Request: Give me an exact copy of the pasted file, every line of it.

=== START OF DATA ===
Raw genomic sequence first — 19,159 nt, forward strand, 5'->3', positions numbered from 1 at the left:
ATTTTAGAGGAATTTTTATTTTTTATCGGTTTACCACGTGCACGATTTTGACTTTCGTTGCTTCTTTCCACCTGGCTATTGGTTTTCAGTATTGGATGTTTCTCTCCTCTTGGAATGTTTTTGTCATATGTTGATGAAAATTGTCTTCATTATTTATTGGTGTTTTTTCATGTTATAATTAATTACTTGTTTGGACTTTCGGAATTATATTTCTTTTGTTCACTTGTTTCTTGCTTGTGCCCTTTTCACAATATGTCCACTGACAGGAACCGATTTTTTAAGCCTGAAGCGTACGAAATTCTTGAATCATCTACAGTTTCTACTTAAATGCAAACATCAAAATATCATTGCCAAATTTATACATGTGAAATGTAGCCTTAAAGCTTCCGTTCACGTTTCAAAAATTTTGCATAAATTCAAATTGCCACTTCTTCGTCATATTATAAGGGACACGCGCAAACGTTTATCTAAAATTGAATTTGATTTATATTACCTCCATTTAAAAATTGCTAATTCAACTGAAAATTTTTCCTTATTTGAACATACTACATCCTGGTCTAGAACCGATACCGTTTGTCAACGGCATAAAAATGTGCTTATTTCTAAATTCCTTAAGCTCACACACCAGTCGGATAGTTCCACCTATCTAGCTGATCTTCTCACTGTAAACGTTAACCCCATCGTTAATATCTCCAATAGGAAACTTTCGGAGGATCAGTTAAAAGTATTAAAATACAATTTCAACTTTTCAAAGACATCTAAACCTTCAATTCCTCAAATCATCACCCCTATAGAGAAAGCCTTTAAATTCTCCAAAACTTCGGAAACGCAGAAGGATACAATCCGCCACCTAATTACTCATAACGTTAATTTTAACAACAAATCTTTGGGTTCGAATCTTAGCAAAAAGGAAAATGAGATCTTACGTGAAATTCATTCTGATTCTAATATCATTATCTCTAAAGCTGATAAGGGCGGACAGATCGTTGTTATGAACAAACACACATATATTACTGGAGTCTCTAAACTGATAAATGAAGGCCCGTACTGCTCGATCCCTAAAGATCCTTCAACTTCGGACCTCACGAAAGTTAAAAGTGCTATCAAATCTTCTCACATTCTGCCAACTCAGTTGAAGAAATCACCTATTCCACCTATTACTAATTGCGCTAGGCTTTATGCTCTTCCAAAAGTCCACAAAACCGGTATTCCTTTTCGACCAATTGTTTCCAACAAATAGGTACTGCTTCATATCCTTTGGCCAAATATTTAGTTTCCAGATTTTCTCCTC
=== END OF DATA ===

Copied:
Raw genomic sequence first — 19,159 nt, forward strand, 5'->3', positions numbered from 1 at the left:
ATTTTAGAGGAATTTTTATTTTTTATCGGTTTACCACGTGCACGATTTTGACTTTCGTTGCTTCTTTCCACCTGGCTATTGGTTTTCAGTATTGGATGTTTCTCTCCTCTTGGAATGTTTTTGTCATATGTTGATGAAAATTGTCTTCATTATTTATTGGTGTTTTTTCATGTTATAATTAATTACTTGTTTGGACTTTCGGAATTATATTTCTTTTGTTCACTTGTTTCTTGCTTGTGCCCTTTTCACAATATGTCCACTGACAGGAACCGATTTTTTAAGCCTGAAGCGTACGAAATTCTTGAATCATCTACAGTTTCTACTTAAATGCAAACATCAAAATATCATTGCCAAATTTATACATGTGAAATGTAGCCTTAAAGCTTCCGTTCACGTTTCAAAAATTTTGCATAAATTCAAATTGCCACTTCTTCGTCATATTATAAGGGACACGCGCAAACGTTTATCTAAAATTGAATTTGATTTATATTACCTCCATTTAAAAATTGCTAATTCAACTGAAAATTTTTCCTTATTTGAACATACTACATCCTGGTCTAGAACCGATACCGTTTGTCAACGGCATAAAAATGTGCTTATTTCTAAATTCCTTAAGCTCACACACCAGTCGGATAGTTCCACCTATCTAGCTGATCTTCTCACTGTAAACGTTAACCCCATCGTTAATATCTCCAATAGGAAACTTTCGGAGGATCAGTTAAAAGTATTAAAATACAATTTCAACTTTTCAAAGACATCTAAACCTTCAATTCCTCAAATCATCACCCCTATAGAGAAAGCCTTTAAATTCTCCAAAACTTCGGAAACGCAGAAGGATACAATCCGCCACCTAATTACTCATAACGTTAATTTTAACAACAAATCTTTGGGTTCGAATCTTAGCAAAAAGGAAAATGAGATCTTACGTGAAATTCATTCTGATTCTAATATCATTATCTCTAAAGCTGATAAGGGCGGACAGATCGTTGTTATGAACAAACACACATATATTACTGGAGTCTCTAAACTGATAAATGAAGGCCCGTACTGCTCGATCCCTAAAGATCCTTCAACTTCGGACCTCACGAAAGTTAAAAGTGCTATCAAATCTTCTCACATTCTGCCAACTCAGTTGAAGAAATCACCTATTCCACCTATTACTAATTGCGCTAGGCTTTATGCTCTTCCAAAAGTCCACAAAACCGGTATTCCTTTTCGACCAATTGTTTCCAACAAATAGGTACTGCTTCATATCCTTTGGCCAAATATTTAGTTTCCAGATTTTCTCCTC